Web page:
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What can I expect to pay for my new web site?
Should my business have a web site?
Ask your web site designer these questions.
Does my web site need redesign?
How can I keep the design costs down?

What can I expect to pay for my new web site?

The price for a web site depends a great deal on what you need the site to do. A standard brochure site should cost as little as $1000, while a large e-commerce site could exceed $100,000. One of the recent incarnations of the Disney web site ran $30,000,000. (30 MILLION DOLLARS!)

The good news is that a web site is always evolving - it's never "finished," so you don't need to feel pressured to build a final, complete site for your current budget. If you plan carefully and work with a good designer, you can get the most site for your money and establish a plan for future growth.

Many design companies now offer packages - a set number of pages and images for a set price. If you're leaning toward a "package" design because you have a small budget, think again. You'll get what you pay for, and not much else. These sites look generic and don't take into account the most important part of web design - the navigation - which needs to be specifically designed for each site. If you've bought a package site and want to expand, you'll probably have to scrap it and start again.

Parker Information Resources can help you plan a site that reflects your organization's needs. More importantly, the site will be able to accommodate the changes and additions you will want to make when you have more money available.

Should my business have a web site?

Even if you have a very small business or organization, there are several reasons why you should have a web site.

People now use the internet just like the phone book when looking up local businesses. If you don't have a web site, they won't find you. And if you do have a web site, you can communicate much more than you would in a yellow pages listing or advertisement.

A web site can answer questions all day long, even when you're not in the office. It represents your company and provides information, and you can update it as often as you like.

Ask your web site designer these questions.

1. Can you view "live" samples of their work?

2. Do they use ready-made templates or design from scratch? Custom or "canned" graphics.

3. Do they ask about your target audience and competition and do they research for similar and complementary sites?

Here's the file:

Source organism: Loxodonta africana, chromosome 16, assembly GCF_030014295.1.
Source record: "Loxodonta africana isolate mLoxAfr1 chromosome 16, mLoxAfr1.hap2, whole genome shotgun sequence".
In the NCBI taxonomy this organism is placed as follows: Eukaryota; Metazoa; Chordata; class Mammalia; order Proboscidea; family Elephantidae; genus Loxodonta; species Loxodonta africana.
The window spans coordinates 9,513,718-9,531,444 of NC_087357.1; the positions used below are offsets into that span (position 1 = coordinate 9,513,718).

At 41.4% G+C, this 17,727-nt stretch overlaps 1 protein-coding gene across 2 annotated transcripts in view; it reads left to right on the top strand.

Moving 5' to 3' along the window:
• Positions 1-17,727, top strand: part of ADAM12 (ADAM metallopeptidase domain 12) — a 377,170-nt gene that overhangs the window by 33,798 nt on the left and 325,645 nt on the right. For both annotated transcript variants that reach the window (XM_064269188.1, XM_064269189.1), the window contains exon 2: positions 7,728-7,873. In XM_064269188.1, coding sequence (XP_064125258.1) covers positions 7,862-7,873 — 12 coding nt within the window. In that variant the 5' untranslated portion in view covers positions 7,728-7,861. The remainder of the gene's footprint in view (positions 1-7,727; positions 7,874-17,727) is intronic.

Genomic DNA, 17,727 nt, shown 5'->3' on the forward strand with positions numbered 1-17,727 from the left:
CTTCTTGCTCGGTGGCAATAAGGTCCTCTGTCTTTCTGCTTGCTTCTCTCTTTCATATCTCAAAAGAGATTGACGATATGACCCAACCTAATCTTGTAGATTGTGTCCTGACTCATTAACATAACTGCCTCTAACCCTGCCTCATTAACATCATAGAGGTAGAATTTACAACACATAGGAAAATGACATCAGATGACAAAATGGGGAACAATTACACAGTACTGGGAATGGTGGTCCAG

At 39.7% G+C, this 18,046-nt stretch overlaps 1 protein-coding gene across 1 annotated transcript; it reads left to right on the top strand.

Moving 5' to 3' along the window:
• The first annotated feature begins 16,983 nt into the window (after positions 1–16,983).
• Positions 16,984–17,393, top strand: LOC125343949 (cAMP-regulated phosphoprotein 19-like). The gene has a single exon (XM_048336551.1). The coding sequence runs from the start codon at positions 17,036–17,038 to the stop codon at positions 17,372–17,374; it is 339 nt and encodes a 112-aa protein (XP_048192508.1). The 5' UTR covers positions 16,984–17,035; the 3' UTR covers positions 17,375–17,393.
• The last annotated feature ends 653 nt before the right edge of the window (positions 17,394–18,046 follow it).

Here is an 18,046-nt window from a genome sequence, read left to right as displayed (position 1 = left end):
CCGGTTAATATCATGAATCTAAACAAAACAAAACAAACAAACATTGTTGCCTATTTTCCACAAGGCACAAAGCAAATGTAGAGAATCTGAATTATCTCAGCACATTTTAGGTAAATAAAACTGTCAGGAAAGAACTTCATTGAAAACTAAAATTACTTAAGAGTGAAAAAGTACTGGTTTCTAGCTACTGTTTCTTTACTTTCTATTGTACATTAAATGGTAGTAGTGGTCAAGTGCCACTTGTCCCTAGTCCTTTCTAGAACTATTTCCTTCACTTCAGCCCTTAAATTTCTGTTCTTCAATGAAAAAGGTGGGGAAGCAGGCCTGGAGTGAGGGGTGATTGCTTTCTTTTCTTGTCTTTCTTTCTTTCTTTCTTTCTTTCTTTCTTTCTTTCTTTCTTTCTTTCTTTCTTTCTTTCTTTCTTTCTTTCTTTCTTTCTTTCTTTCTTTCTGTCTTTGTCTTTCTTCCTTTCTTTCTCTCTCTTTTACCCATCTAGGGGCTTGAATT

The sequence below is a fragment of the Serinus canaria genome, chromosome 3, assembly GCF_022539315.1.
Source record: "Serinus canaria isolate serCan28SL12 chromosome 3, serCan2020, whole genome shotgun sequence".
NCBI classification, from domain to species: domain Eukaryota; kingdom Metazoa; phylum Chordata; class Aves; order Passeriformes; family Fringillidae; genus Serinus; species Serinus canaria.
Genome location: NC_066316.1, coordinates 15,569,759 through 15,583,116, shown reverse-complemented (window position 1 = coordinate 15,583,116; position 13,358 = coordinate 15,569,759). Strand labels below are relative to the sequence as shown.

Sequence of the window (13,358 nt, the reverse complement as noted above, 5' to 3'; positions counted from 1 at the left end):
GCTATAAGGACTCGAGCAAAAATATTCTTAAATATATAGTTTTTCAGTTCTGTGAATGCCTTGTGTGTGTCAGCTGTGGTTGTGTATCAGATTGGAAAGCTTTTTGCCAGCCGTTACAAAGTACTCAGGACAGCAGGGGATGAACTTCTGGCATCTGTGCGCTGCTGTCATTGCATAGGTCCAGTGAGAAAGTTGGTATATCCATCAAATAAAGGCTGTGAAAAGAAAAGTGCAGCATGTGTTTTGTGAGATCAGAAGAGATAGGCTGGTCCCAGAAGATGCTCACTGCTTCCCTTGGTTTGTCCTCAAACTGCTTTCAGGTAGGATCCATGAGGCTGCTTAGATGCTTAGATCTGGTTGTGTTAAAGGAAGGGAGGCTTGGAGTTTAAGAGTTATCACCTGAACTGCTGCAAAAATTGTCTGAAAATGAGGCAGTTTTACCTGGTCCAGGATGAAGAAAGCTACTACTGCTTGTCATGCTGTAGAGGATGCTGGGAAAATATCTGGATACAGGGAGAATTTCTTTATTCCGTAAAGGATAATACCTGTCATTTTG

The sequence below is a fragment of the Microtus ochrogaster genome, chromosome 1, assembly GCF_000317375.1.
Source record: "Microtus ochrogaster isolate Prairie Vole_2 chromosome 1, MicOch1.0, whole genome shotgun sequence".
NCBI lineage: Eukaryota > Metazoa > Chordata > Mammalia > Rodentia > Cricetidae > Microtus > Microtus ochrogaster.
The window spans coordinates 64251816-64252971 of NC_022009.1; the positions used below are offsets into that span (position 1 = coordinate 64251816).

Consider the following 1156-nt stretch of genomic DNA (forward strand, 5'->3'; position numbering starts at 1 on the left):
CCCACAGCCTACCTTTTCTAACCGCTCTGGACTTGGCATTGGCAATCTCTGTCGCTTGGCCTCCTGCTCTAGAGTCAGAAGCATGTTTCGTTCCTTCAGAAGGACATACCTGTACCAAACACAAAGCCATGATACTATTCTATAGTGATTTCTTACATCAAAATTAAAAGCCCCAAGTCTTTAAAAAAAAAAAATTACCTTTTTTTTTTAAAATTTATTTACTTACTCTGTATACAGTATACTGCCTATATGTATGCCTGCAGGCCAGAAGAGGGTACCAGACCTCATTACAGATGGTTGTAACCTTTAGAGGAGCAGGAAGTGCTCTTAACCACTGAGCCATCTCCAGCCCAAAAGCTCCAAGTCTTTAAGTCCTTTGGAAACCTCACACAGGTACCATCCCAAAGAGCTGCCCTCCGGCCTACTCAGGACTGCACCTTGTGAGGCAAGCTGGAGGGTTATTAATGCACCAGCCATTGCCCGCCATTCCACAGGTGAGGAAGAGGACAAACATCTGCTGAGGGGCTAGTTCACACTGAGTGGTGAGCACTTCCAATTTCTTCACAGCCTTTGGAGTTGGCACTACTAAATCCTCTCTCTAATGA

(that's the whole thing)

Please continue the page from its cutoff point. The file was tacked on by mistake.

4. Do they price by the hour or by the job and exactly what is included in the base price and what is considered "extra"?

5. How long a review period is allowed to correct typos and other minor problems?

6. How much is charged after the review period?

7. Do they ask what YOU want in your site and do they encourage your participation and input?

8. Do they educate you on what they are doing or simply say "leave it all to me"?

9. Do they test the site on multiple browsers and/or platforms?

10. Do they use specialized descriptive and keyword meta tags and submit your site to search engines?

Does my web site need redesign?

Almost every web site could use a bit of help. How much or how little can vary substantially. Try asking yourself the following questions:

Can people find what they are looking for?

(You might try a test - give friends or family a list of things to find on your site. See how long it takes them to find each one.)

Does the site match other marketing materials?

If you have professional business stationery, your web site should use the same color scheme, fonts and style.

Has it been more than a few months since you updated your web site?

You should add content to your site periodically, to keep things interesting for your visitors. If a site is too static, people will not return.

Does the site use frames, animated images, busy backgrounds or other outdated technology?

Design elements like these can be very detrimental to the image your web site conveys. Look around the web at the clean, current designs that are now in vogue. If your site doesn't resemble them at all, it may be time for a redesign.

Does your web site convey the image that you would like people to have?

List some adjectives that describe the way you want people to perceive your company or organization. Now take a good, hard look at your web site. Do the adjectives fit?

Do you have typos, misspellings or poor grammar on your site?

Content is key on the web. If your site has errors in the content, it can dramatically lessen your credibility.

How can I keep the design costs down?

Prepare as much as possible before you meet with your designers. If you have a good idea of what you'd like to accomplish, it will save you a lot of time and money.

Here are some specific things you should do before you begin working with a designer:

Collect URLs of sites that you like and don't like. Look at your competitors' sites as well as sites outside your industry. Try to figure out what specifically makes you like or dislike each site. This will be a big help when you begin the design process.

Make a list of every single thing you might possibly want on your web site - just list them, in no particular order, and be as thorough as possible. Try to think of things that you don't have right now but know you might want in the future.

Collect all of your existing content, marketing materials, graphics, and photographs. If you have all of these things assembled, it will save time for the designer - and that saves you money!

Parker Information Resources
Houston, Texas
E-mail:
bparker@parkerinfo.com

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